• Question: Why is your work important and to whom

    Asked by halw to Alex, Amy, Georgia, Andy, Ollie on 15 Jun 2011. This question was also asked by sheeana.
    • Photo: Amy Reeve

      Amy Reeve answered on 14 Jun 2011:


      My work is important because it will hopefully lead to a cure for debilitating diseases which affect the elderly. It will hopefully however benefit everyone, because even though we are young (ish) at the moment as we age there is an increased risk that we will get Parkinson’s disease, or Alzheimer’s disease or suffer a stroke. it is important that as scientists we continue to investigate these disease so we can help people who suffer from them……one day it might be us.

    • Photo: Alex Munro

      Alex Munro answered on 15 Jun 2011:

      My work is important because I am looking into one of the reasons that older people develop a condition called sarcopenia – this is the age-related loss of muscle mass and loss of physical capability.

      There are many factors that contribute to sarcopenia, and one of them may be that we either don’t eat enough protein or we eat it in such a way that it doesn’t always stimulate the creation of new muscle. This is the question I will answer for my PhD.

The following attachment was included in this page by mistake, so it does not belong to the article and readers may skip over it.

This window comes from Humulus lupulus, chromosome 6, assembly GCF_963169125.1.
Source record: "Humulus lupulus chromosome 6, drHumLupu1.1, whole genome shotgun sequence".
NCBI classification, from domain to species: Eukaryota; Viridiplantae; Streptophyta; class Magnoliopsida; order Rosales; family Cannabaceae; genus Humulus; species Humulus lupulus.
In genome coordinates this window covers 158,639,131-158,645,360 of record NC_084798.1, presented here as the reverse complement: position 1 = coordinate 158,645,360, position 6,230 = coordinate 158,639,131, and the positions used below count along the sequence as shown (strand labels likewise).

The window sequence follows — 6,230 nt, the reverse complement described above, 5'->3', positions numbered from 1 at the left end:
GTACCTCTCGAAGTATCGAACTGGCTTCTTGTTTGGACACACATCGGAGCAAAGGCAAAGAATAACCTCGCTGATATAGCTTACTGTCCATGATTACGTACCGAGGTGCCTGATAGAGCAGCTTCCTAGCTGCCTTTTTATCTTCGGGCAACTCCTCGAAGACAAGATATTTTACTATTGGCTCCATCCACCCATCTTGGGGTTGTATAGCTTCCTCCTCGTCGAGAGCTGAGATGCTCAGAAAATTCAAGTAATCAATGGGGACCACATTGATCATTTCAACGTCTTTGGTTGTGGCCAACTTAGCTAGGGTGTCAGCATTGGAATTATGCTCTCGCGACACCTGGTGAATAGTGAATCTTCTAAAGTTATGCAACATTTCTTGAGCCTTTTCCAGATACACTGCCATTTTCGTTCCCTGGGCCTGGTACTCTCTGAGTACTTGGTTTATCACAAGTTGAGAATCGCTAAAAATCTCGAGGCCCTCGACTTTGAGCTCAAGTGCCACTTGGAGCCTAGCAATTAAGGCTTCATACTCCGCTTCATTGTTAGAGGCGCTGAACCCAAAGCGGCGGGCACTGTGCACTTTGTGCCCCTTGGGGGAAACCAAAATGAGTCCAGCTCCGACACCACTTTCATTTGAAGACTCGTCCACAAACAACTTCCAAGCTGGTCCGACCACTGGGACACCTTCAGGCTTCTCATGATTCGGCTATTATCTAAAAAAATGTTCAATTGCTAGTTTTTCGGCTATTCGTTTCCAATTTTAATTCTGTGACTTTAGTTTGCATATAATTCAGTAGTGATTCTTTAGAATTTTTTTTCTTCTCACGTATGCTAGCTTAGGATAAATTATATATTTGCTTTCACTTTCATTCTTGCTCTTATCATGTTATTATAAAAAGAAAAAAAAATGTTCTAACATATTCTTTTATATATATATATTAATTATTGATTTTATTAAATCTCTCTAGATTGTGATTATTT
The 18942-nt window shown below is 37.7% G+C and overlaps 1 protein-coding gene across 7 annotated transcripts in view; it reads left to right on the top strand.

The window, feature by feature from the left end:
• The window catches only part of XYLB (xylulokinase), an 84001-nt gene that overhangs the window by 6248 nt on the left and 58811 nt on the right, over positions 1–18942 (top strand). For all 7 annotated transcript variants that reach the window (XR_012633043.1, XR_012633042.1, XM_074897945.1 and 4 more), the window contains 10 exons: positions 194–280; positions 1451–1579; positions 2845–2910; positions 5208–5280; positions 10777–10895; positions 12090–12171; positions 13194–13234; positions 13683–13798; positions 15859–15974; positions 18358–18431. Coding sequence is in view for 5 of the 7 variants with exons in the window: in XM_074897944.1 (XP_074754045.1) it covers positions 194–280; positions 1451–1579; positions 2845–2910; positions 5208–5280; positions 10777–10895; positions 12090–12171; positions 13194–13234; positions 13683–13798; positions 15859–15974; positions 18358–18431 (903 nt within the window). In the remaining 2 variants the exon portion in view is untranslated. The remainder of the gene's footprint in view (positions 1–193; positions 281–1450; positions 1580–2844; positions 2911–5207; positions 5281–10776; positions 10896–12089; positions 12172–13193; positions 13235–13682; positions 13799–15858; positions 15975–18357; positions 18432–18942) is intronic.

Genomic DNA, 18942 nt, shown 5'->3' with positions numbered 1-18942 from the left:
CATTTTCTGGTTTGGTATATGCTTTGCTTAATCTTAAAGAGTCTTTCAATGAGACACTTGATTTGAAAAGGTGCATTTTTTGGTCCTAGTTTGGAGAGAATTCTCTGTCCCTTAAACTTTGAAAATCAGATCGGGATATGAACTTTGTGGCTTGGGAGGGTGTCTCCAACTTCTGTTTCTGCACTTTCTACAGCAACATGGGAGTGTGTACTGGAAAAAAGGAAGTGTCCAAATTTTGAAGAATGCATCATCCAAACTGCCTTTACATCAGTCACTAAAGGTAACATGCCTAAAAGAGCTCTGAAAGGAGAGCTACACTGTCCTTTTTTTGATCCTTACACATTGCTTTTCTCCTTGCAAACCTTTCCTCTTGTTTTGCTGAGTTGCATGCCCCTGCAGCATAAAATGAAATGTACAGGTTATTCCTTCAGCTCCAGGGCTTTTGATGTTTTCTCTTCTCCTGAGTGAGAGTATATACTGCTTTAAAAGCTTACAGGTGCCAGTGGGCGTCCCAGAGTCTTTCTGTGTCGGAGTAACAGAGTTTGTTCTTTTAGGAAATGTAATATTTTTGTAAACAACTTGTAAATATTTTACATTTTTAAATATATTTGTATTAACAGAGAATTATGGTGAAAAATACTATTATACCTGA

If this is the case, then we could start to recommend to older people that they think about either eating more protein, or eating it in a more ‘efficient’ way. If people were then to follow this advice, there may be less people suffering from the sarcopenia – this would be better for them and their families, and better for our NHS resources

    • Photo: Andy MacLeod

      Andy MacLeod answered on 15 Jun 2011:

      Hi halw. This is always an important question to ask, and sometimes a difficult one to answer. The benefits of scientific research can’t always be predicted in advance, but here’s how I think my work might benefit people.

      When people get older, sometimes they lose the ability to think clearly. They get diseases like Alzheimer’s and other kinds of dementia, become confused, and might even forget their friends and family. It happened to my granny just before she died, and it was painful to watch, especially for my dad. I look for the genes that go wrong when people lose their thinking ability. If we can find out what goes wrong, we can develop treatments that will stop this from happening. This should help people retain their cognitive ability well into old age, and stop them developing diseases like Alzheimer’s.